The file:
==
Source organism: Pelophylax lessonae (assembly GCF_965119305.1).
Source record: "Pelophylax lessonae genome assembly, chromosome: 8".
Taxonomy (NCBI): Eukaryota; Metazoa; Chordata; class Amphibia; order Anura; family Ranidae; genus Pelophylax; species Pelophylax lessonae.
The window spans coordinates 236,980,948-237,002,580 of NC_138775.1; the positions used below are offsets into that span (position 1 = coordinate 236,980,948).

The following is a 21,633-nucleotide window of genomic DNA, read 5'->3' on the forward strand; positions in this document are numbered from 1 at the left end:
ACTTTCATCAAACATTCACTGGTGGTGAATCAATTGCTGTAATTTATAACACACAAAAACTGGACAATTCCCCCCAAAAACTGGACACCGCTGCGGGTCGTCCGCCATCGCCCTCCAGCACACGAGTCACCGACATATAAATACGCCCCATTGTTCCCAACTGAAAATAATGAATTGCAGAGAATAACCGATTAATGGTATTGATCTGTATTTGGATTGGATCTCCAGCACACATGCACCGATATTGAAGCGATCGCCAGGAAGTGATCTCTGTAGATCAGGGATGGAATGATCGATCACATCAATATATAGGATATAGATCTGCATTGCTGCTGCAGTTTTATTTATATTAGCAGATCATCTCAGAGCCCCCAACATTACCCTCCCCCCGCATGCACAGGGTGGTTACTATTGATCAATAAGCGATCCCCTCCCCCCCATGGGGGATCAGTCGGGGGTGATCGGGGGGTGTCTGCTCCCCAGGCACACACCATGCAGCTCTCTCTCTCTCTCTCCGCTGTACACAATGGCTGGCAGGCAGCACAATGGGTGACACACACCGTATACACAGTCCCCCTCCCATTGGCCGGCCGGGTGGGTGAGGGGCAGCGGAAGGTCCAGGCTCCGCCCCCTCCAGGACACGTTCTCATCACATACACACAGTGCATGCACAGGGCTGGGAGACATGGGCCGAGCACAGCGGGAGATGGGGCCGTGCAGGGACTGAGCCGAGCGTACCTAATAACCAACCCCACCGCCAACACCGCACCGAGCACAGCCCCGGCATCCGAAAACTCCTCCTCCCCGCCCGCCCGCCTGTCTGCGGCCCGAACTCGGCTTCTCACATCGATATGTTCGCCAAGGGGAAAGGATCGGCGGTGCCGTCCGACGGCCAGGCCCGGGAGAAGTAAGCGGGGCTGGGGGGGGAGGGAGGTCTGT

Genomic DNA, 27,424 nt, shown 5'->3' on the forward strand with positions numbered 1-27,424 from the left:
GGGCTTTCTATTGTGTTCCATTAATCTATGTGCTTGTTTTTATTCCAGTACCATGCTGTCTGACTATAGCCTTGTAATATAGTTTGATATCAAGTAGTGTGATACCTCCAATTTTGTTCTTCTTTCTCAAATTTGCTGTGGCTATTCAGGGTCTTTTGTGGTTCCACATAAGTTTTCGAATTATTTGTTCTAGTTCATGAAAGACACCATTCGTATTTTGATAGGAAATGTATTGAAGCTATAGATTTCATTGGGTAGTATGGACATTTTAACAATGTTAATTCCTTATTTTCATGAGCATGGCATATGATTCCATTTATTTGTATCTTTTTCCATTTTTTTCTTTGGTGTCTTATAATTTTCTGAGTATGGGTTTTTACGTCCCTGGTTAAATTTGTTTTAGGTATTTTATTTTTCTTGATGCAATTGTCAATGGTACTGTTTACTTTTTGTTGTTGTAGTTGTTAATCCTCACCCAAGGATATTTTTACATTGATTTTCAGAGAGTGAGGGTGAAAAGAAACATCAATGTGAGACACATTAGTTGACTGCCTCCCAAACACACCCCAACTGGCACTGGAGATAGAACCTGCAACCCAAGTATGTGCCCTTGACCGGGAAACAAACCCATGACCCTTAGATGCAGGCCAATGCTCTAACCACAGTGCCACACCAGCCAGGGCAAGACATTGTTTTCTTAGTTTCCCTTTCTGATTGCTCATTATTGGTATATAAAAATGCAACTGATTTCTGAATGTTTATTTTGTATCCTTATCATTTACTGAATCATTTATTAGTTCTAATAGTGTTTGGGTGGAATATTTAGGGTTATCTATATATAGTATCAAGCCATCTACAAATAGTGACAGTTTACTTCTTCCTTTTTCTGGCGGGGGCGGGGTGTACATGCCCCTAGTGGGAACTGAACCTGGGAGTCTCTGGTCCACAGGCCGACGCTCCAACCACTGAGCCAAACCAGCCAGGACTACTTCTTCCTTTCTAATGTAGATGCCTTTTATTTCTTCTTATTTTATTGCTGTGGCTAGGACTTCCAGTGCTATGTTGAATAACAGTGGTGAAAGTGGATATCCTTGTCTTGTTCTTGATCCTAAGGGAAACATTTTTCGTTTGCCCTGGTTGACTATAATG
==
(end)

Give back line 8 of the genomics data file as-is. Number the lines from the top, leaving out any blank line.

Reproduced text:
GGGCTTTCTATTGTGTTCCATTAATCTATGTGCTTGTTTTTATTCCAGTACCATGCTGTCTGACTATAGCCTTGTAATATAGTTTGATATCAAGTAGTGTGATACCTCCAATTTTGTTCTTCTTTCTCAAATTTGCTGTGGCTATTCAGGGTCTTTTGTGGTTCCACATAAGTTTTCGAATTATTTGTTCTAGTTCATGAAAGACACCATTCGTATTTTGATAGGAAATGTATTGAAGCTATAGATTTCATTGGGTAGTATGGACATTTTAACAATGTTAATTCCTTATTTTCATGAGCATGGCATATGATTCCATTTATTTGTATCTTTTTCCATTTTTTTCTTTGGTGTCTTATAATTTTCTGAGTATGGGTTTTTACGTCCCTGGTTAAATTTGTTTTAGGTATTTTATTTTTCTTGATGCAATTGTCAATGGTACTGTTTACTTTTTGTTGTTGTAGTTGTTAATCCTCACCCAAGGATATTTTTACATTGATTTTCAGAGAGTGAGGGTGAAAAGAAACATCAATGTGAGACACATTAGTTGACTGCCTCCCAAACACACCCCAACTGGCACTGGAGATAGAACCTGCAACCCAAGTATGTGCCCTTGACCGGGAAACAAACCCATGACCCTTAGATGCAGGCCAATGCTCTAACCACAGTGCCACACCAGCCAGGGCAAGACATTGTTTTCTTAGTTTCCCTTTCTGATTGCTCATTATTGGTATATAAAAATGCAACTGATTTCTGAATGTTTATTTTGTATCCTTATCATTTACTGAATCATTTATTAGTTCTAATAGTGTTTGGGTGGAATATTTAGGGTTATCTATATATAGTATCAAGCCATCTACAAATAGTGACAGTTTACTTCTTCCTTTTTCTGGCGGGGGCGGGGTGTACATGCCCCTAGTGGGAACTGAACCTGGGAGTCTCTGGTCCACAGGCCGACGCTCCAACCACTGAGCCAAACCAGCCAGGACTACTTCTTCCTTTCTAATGTAGATGCCTTTTATTTCTTCTTATTTTATTGCTGTGGCTAGGACTTCCAGTGCTATGTTGAATAACAGTGGTGAAAGTGGATATCCTTGTCTTGTTCTTGATCCTAAGGGAAACATTTTTCGTTTGCCCTGGTTGACTATAATG